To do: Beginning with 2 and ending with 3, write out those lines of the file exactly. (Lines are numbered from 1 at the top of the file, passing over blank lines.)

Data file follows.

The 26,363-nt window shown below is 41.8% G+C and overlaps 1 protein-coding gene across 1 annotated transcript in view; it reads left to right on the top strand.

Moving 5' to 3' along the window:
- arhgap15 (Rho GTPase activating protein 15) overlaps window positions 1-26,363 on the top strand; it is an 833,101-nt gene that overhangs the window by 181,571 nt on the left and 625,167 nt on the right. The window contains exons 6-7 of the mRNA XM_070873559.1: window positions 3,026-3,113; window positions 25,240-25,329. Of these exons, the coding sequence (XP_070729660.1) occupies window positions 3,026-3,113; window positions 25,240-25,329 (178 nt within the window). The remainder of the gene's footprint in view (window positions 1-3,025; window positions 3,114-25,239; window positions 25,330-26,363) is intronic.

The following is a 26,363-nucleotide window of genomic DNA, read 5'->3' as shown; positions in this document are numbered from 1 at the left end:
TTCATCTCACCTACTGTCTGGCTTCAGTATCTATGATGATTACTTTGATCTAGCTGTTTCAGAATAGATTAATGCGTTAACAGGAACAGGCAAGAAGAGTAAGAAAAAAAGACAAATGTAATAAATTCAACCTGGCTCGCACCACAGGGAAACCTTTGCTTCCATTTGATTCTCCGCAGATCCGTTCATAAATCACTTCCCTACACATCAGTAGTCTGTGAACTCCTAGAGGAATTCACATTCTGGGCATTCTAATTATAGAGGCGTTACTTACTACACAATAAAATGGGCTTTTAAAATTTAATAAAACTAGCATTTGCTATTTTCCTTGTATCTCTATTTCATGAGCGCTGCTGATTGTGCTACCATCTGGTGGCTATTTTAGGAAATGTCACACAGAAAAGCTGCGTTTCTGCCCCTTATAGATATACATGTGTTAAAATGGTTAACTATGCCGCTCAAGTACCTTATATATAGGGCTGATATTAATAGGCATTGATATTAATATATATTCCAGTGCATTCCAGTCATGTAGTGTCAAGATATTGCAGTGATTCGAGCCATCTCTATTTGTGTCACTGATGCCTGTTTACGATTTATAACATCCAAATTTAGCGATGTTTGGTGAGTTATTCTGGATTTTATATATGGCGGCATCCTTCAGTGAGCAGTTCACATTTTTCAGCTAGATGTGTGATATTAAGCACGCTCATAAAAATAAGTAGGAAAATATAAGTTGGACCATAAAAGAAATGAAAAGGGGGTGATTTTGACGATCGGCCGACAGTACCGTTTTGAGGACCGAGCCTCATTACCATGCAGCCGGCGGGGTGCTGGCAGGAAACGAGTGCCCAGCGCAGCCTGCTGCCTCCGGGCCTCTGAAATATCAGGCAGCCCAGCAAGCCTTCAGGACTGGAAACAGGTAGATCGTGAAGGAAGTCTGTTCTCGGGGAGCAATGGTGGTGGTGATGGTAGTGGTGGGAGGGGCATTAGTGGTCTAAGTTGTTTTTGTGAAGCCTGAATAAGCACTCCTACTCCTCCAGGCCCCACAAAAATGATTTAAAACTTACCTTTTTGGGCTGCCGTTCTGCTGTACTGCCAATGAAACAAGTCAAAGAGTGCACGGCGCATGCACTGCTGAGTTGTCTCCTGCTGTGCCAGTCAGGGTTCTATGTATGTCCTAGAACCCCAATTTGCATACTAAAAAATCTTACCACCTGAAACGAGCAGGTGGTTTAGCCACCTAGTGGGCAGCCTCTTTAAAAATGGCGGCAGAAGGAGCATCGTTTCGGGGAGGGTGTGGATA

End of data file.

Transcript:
Moving 5' to 3' along the window:
- arhgap15 (Rho GTPase activating protein 15) overlaps window positions 1-26,363 on the top strand; it is an 833,101-nt gene that overhangs the window by 181,571 nt on the left and 625,167 nt on the right. The window contains exons 6-7 of the mRNA XM_070873559.1: window positions 3,026-3,113; window positions 25,240-25,329. Of these exons, the coding sequence (XP_070729660.1) occupies window positions 3,026-3,113; window positions 25,240-25,329 (178 nt within the window). The remainder of the gene's footprint in view (window positions 1-3,025; window positions 3,114-25,239; window positions 25,330-26,363) is intronic.